Naik et al.
suggest a whole brain computational modeling approach to understand how our brains maintain a high level of cognitive ability even as their structures deteriorate.
We argue that whole-brain computational models are well-placed to achieve this objective. In line with our dynamic hypothesis, we suggest that aging needs to be studied on a continuum rather than at discrete phases such as ‘adolescence’, ‘youth’, ‘middle-age’, and ‘old age’. We propose that these significant epochs of the lifespan can be related to shifts in the dynamical working point of the system. We recommend that characterization of metastability (wherein the state changes in the dynamical system occur constantly with time without a seeming preference for a particular state) would enable us to track the shift in the dynamical working point across the lifespan. This may also elucidate age-related changes in cognitive performance. Thus, the changing structure–function–cognition relationships with age can be conceptualized as a (new) normal response of the healthy brain in an attempt to successfully cope with the molecular, genetic, or neural changes in the physiological substrate that take place with aging, and this can be achieved by the exploration of the metastable behavior of the aging brain.
The authors proceed to illustrate structural and functional connectivity changes during aging, as white-matter fiber counts reduce, roles of hub, feeder and local connections change, and brain function becomes less modular. I want to pass on their nice description of the healthy aging brain:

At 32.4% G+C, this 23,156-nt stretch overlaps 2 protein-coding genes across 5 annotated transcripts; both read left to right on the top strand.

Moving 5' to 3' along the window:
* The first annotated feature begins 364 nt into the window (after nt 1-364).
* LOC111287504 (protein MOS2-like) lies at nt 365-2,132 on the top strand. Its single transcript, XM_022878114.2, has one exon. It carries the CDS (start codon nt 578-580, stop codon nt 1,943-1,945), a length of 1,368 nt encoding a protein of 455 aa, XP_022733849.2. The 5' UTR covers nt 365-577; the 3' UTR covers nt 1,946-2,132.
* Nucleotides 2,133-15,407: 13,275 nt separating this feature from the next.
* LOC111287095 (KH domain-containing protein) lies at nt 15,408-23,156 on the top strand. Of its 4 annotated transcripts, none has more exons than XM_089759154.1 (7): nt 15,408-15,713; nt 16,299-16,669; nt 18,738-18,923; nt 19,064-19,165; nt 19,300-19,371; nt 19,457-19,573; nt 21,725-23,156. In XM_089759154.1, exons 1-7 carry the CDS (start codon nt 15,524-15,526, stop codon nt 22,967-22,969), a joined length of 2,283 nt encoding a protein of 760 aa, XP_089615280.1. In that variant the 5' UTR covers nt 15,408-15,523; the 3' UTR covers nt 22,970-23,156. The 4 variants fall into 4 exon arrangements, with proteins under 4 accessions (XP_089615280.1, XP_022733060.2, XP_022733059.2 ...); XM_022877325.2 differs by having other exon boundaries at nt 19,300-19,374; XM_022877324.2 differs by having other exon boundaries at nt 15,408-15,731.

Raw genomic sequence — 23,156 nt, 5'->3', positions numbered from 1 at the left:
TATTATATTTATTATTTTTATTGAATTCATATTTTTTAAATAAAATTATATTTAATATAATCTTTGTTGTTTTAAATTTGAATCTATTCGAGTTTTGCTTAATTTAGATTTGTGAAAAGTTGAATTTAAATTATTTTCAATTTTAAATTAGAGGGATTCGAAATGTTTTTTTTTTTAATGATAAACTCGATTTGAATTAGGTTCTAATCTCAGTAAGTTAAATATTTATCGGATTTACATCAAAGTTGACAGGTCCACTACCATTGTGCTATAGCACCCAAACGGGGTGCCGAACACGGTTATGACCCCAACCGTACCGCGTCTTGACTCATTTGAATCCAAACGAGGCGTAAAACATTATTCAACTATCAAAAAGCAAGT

Age differences in cognitive function have been studied to a great extent by both longitudinal and cross-sectional studies. While some cognitive functions − such as numerical and verbal skills, vocabulary, emotion processing, and general knowledge about the world − remain intact with age, other mental capabilities decline from middle age onwards: these mainly include episodic memory (ability to recall a sequence of events as they occurred), processing speed, working memory, and executive control. Age-related structural changes measured by voxel-based morphometry (VBM) studies have reported expansion of ventricles, global cortical thinning, and non-uniform trajectories of volumetric reduction of regional grey matter, mostly in the prefrontal and the medial temporal regions. While the degeneration of temporal–parietal circuits is often associated with pathological aging, healthy aging is often associated with atrophy of frontostriatal circuits. Network-level changes are measured indirectly by deriving covariance network of regional grey matter thickness or directly by diffusion weighted imaging methods which can reconstruct the white matter fiber tracts by tracking the diffusion of water molecules. These studies have revealed a linear reduction of white matter fiber counts across the lifespan. The hub architecture that helps in information integration remains consistent between young adults and elderly adults, but exhibits a subtle decrease in fiber lengths of connections between hub-to-hub and non-hub regions. The role of the frontal hub regions deteriorates more than that of other regions. The global and local measures of efficiency show a characteristic inverted U-shaped curve, with peak age in the third decade of life. While tractography-based studies report no significant trends in modularity across the lifespan, cortical network-based studies report decreased modularity in the elderly population. Functional changes derived from the level of BOLD signal of the fMRI during task and rest (i.e., in the absence of a task) demonstrate more-complex patterns such as task-dependent regional over-recruitment or reduced specificity. More interesting changes take place in functional networks determined by second-order linear correlations between regional BOLD time-series in the task-free condition. Modules in the functional brain networks represent groups of brain regions that are collectively involved in one or more cognitive domains. An age-related decrease in modularity, with increased inter-module connectivity and decreased intra-module connectivity, is commonly reported. Distinct modules that are functionally independent in young adults tend to merge into a single module in the elderly adults. Global efficiency is preserved with age, while local efficiency and rich-club index show inverted U-shaped curves with peak ages at around 30 years and 40 years, respectively. Patterns of functional efficiency across the cortex are not the same. Networks associated with primary functions such as the somatosensory and the motor networks maintain efficiency in the elderly, while higher-level processing networks such as the default mode network (DMN), frontoparietal control network (FPCN), and the cingulo-opercular network often show decline in efficiency. Any comprehensive aging theory requires an account of all these changes in a single framework.
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